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Sundown and Anger


“So then, putting away falsehood, let all of us speak the truth to our neighbors, for are members of one another. Be angry but do not sin; do not let the sun go down on your anger, and do not make room for the devil.” – Ephesians 4:25-27

This week we’ve seen what happens when anger festers, when we let the sun go down and come up again with our anger intact. As the violence in London and throughout England continues there is a combination of anger and mischievous criminality to be sure. Those who are robbing and looting have no excuse – they are thieves. Those who began these events by protesting the shooting of a young man in the Tottenham neighborhood started with anger but moved quickly to violence and rage.

In the letter to the Ephesians Paul tries to deal with anger. He acknowledges that anger cannot be completely snuffed out, that anger is an emotions and emotions simply are. But what we do with that anger and how long we hold on to that anger is a different story. “Be angry but do not sin,” Paul writes. If you see injustice or receive it yourself anger is an emotional response, but anger does not justify sinful actions. Control your actions, Paul says, and then deal with your emotions.

Paul sandwiches his statement about anger with two ways to face our emotions in a Godly way. Speak truth to our neighbors, and do not let the sun go down on your anger. How many times have I not said anything when I was angry, only to let that anger fester for much longer than it needed! Sometimes, in the name of peace, we remain silent even when we are angry. Yet we know from experience that the anger will just build and build until it explodes outward in sin.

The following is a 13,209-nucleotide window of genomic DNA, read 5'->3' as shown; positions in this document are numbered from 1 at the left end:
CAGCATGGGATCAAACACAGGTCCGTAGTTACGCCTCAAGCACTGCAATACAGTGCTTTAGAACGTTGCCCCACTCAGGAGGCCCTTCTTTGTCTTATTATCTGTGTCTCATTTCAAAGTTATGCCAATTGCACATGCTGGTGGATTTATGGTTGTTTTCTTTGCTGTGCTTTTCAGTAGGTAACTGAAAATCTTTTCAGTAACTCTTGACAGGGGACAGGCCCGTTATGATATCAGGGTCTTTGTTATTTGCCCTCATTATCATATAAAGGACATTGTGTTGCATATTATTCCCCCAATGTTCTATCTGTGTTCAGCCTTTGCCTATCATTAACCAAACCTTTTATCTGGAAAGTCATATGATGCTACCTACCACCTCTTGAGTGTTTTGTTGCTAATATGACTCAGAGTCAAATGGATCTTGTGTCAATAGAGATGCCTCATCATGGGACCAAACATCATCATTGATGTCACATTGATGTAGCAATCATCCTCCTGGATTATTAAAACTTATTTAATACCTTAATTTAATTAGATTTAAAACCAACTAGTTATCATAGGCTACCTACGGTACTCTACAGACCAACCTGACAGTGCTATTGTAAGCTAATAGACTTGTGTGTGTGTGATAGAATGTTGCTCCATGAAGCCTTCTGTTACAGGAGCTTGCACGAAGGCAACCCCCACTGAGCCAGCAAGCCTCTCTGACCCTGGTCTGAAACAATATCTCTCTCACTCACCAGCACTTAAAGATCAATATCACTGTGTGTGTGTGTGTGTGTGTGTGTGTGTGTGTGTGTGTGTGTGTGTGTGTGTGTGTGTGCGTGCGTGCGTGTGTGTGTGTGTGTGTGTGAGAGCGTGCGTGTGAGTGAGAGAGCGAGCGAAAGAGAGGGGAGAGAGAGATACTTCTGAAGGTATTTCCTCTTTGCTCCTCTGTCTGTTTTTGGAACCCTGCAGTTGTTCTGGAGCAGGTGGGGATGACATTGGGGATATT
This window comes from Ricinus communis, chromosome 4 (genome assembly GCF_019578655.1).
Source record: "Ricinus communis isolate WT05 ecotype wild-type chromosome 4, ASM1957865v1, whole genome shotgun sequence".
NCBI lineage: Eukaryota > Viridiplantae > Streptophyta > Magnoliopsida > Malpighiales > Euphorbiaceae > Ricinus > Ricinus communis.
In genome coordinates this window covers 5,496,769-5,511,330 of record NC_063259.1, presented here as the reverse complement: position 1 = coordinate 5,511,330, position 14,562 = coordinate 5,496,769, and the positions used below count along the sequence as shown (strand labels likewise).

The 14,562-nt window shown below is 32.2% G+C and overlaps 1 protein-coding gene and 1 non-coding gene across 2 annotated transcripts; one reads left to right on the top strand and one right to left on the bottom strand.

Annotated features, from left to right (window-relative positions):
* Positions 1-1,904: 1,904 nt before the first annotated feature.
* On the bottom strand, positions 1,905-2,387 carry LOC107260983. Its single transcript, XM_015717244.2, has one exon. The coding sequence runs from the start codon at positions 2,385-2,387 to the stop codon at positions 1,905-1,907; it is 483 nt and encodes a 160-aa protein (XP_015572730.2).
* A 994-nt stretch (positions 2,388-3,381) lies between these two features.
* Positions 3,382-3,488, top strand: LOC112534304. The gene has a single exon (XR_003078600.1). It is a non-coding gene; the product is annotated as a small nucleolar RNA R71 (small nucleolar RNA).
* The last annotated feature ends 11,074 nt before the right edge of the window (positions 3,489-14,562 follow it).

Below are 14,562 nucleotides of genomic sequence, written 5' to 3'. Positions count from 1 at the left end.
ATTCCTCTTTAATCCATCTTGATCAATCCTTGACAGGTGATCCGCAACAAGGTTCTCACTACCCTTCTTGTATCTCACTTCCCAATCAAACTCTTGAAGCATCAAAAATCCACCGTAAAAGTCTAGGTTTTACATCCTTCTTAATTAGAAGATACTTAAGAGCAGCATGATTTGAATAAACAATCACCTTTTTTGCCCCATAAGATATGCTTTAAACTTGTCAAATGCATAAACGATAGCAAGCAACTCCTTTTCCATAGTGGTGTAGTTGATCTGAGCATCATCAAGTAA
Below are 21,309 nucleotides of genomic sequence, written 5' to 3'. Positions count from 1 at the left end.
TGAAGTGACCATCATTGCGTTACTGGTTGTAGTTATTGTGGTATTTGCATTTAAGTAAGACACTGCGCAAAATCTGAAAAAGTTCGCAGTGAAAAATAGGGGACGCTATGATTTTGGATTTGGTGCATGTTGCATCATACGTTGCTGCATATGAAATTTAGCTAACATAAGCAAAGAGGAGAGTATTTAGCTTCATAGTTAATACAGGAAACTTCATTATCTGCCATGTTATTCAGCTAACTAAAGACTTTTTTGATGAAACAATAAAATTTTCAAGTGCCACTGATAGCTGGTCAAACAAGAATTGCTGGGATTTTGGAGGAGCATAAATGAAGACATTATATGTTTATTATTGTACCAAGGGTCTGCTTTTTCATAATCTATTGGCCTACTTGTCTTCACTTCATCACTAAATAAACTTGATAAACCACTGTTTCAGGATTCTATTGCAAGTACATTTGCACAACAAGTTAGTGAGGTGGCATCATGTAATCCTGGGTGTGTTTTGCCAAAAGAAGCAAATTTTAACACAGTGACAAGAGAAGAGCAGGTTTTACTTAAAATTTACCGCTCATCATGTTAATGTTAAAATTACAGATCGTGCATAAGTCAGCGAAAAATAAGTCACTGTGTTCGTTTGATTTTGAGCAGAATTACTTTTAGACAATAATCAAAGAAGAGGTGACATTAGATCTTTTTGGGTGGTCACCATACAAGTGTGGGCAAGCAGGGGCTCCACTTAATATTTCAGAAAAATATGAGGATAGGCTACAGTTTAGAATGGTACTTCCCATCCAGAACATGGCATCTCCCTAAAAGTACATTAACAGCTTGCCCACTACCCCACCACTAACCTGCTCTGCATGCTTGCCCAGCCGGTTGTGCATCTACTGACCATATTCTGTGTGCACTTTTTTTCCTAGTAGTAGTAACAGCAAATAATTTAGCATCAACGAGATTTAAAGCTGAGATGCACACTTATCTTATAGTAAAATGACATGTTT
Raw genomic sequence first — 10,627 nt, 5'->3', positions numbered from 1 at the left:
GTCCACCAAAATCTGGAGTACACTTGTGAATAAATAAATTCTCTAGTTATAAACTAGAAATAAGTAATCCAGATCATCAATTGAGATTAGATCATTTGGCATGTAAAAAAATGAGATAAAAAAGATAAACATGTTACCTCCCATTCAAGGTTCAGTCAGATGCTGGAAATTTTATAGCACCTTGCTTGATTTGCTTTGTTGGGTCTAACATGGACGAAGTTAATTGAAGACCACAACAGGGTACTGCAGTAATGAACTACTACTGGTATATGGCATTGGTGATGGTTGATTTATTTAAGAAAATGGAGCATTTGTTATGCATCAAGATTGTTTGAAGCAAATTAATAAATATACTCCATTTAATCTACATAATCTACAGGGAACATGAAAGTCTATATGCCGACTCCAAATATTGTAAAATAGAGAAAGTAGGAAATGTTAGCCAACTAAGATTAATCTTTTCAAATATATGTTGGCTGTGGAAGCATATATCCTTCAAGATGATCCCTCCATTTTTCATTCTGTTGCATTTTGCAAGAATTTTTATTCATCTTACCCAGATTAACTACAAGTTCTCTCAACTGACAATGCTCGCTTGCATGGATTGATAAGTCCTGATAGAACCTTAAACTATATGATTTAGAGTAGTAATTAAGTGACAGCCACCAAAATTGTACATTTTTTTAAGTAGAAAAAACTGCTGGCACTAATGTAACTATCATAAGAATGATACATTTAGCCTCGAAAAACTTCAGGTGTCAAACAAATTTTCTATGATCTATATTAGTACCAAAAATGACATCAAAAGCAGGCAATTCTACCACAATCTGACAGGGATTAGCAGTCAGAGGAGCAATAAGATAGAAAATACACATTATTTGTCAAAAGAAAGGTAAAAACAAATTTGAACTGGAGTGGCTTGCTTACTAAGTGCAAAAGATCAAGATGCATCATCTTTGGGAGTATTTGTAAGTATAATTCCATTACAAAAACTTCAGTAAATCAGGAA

By speaking the truth we can dissipate not only our own anger but other potential conflict as well. Then we can either avoid more anger or acknowledge the anger we have and move toward something more constructive rather than destructive. Imagine if the rioters and looters in England remembered that we are all members of one another, so that destroying their neighbor’s livelihoods destroys their own. How would they respond then? How will we?


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